In 2018, similar incidents were reported among U.S. government workers serving in Guangzhou, China, and one American was “medically confirmed” by the State Department to have been affected. The Penn study was limited to Americans who were in Cuba, none of whom have been NBC News Medical Correspondent Dr. John Torres said the small sample size and high sensitivity of the brain scans could have produced results that appear unusual but aren’t clinically significant.
“Even though, as a group, these government personnel have changes to parts of their brains seen on MRI images, those changes cannot be tied directly to what they report happened in Cuba,” Torres said.
Starting in late 2016, U.S. diplomats and intelligence officers in Cuba started reporting strange incidents that the Penn study describes as “potential exposure to uncharacterized directional phenomena” of unknown origins, “manifesting as pressure, vibration or sound.” Some reported ear-piercing sounds in their homes at night that would suddenly disappear when they moved just a few feet away.
The mysterious noises initially led investigators to suspect a sonic weapon, but investigators ruled out the possibility sound waves could have caused the damage. Officials have explored other possibilities such as a microwave or other electromagnetic energy source, as well as potential environmental causes and psychosomatic illness.
Because of how much is still unknown about the brain’s inner workings, it’s difficult to say whether any of those theories could neatly explain the specific changes to brain matter volume and connectivity identified by the MRI study, medical experts said.
Source: NBC News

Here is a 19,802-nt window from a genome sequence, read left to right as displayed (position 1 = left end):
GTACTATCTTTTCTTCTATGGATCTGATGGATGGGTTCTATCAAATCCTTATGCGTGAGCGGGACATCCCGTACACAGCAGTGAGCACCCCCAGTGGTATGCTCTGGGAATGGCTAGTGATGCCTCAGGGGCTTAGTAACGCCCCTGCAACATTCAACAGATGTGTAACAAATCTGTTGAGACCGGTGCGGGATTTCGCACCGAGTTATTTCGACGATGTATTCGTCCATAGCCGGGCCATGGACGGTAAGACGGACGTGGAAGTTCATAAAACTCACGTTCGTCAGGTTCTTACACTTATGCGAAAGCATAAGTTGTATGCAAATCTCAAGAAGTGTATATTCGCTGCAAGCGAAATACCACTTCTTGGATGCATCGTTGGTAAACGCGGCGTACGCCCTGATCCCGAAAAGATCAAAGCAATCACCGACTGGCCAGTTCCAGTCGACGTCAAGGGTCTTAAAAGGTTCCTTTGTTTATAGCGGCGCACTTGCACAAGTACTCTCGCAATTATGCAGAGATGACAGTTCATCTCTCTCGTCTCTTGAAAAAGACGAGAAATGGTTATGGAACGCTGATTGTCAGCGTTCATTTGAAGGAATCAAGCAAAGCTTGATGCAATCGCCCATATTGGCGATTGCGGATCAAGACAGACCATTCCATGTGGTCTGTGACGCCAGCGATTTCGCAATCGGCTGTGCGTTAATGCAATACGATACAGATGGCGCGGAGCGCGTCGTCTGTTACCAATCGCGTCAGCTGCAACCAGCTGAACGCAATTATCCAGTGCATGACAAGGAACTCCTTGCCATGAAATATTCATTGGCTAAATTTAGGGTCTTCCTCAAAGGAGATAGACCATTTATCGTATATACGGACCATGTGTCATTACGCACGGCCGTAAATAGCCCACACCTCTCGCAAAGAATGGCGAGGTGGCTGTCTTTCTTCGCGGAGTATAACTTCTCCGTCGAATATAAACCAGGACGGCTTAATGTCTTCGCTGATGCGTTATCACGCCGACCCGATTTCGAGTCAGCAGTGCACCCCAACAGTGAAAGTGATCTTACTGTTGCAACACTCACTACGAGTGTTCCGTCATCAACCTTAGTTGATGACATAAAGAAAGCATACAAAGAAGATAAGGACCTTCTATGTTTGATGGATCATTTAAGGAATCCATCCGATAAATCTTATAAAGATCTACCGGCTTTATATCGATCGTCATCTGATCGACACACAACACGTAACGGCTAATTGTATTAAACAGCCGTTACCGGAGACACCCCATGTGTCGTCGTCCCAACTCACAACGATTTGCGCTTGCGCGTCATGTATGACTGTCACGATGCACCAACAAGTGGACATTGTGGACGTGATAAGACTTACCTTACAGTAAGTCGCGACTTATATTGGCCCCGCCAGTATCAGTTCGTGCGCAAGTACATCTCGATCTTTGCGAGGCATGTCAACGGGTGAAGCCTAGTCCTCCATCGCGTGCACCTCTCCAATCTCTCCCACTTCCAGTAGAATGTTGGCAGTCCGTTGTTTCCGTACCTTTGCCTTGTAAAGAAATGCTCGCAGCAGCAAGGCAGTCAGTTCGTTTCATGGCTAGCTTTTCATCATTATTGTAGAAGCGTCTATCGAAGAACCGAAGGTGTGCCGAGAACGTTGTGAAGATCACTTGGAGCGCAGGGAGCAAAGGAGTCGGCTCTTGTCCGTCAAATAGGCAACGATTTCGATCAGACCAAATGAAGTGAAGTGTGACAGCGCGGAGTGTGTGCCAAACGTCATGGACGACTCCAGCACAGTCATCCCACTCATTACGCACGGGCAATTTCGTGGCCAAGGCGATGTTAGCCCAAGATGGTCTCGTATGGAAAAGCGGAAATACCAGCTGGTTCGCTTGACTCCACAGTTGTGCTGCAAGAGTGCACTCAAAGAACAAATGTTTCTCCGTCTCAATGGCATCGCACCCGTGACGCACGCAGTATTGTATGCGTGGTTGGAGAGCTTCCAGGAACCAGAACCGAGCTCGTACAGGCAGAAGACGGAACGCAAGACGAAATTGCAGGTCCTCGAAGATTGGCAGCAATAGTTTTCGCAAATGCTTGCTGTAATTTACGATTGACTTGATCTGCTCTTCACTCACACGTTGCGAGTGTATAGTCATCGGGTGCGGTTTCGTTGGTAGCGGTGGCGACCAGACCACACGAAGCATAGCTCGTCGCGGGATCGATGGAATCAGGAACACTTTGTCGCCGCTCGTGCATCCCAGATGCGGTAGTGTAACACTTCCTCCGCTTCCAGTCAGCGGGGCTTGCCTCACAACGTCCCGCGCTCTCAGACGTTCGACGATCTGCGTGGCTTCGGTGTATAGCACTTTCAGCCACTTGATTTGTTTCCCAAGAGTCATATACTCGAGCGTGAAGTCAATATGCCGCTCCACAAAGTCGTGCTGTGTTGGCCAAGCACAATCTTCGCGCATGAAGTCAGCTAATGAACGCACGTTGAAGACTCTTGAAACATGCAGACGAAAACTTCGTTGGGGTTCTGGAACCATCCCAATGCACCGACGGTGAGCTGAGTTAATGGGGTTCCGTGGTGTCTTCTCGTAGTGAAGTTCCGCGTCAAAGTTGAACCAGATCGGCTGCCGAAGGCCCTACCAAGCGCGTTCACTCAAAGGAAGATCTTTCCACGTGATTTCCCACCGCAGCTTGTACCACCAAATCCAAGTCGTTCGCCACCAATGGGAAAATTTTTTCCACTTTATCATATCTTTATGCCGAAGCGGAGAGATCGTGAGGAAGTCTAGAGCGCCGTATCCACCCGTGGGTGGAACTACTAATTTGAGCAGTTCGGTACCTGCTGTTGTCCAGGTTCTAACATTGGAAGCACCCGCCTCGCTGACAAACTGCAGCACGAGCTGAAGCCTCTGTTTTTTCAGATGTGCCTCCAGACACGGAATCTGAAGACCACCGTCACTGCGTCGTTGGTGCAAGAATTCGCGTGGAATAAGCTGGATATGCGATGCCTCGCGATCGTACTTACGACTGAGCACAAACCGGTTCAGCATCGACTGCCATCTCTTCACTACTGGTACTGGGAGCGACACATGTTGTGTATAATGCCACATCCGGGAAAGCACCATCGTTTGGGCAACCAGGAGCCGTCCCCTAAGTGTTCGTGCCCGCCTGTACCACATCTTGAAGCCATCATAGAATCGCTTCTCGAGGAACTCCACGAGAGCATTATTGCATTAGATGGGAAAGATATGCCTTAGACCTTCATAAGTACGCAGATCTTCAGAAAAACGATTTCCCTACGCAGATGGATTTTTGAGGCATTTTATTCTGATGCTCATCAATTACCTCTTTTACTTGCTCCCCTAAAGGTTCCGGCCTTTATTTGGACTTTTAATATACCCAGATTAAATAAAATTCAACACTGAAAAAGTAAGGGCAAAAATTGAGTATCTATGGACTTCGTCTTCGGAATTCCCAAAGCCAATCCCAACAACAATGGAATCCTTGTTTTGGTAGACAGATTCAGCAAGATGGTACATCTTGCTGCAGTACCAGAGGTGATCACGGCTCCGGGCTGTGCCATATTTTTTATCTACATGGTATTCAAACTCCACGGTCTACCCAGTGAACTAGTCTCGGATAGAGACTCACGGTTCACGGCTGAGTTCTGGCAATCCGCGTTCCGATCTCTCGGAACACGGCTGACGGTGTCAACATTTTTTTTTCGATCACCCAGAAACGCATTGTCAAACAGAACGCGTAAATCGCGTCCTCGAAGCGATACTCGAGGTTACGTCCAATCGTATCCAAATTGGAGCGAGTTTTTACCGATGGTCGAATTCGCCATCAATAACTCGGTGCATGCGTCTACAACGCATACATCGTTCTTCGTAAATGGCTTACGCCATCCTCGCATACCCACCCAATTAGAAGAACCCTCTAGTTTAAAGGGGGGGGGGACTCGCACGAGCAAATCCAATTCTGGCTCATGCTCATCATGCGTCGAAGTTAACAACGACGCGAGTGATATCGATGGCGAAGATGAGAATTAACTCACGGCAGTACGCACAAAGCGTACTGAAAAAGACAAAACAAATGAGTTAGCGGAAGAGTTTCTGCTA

A new interdisciplinary study on the “Havana Syndrome” led by Dr. Alon Friedman M.D. of Ben-Gurion University of the Negev (BGU) in Israel and Dalhousie University Brain Repair Center in Nova Scotia, Canada, points to overexposure to pesticides as a likely cause for neurological symptoms among Canadian diplomats residing in Havana, Cuba in 2016. This is the first study of its kind focused on Canadian diplomats.
The “Havana Syndrome” was the name given to the symptoms initially believed to be acoustic attacks on U.S. and Canadian embassy staff, first reported in Cuba. Beginning in August 2017, reports surfaced that American and Canadian diplomatic personnel in Cuba had suffered a variety of health problems including headaches and loss of balance, as well as sleep, concentration, and memory difficulties.
To ensure Dr. Friedman and his team’s findings are properly interpreted and understood, Dr. Friedman elected to discuss his research in advance of peer-reviewed publication with the Canadian Broadcasting Service which obtained a draft report to the Canadian government, leaked by an unknown source.
The research will be presented at Breaking the Barriers of Brain Science Symposium in New York on Sunday, October 27.
The study details the nature of the injury, specifies the brain regions involved, including the blood-brain barrier and suggests a possible cause in the form of “cholinesterase inhibitors,” with “organophosphorus insecticides” being a likely source. Cholinesterase (ChE) is one of the key enzymes required for the proper functioning of the nervous systems of humans, invertebrates and insects.
In total, there were 26 Canadian participants: 23 Canadian diplomats and their family members who lived in Havana were included in the study, as well as individuals who didn’t live in Cuba.
“We were also able to test several of the subjects before and after they returned from Cuba,” Dr. Friedman says. “Our team saw changes in the brain that definitely occurred during the time they were in Havana.”
Dr. Friedman and his team attribute the study’s findings to multidisciplinary and quantitative research methods, in particular, their use of new brain imaging tools including advanced Magnetic Resonance Imaging (MRI) techniques and magnetoencephalography.
“We followed the science, and with each discovery we asked ourselves more questions,” said Dr. Friedman. “Pinpointing the exact location of where the brain was injured was an important factor that helped lead us to perform specific biochemical and toxicological blood tests and reach the conclusion that the most likely cause of the injury was repeated exposure to neurotoxins.”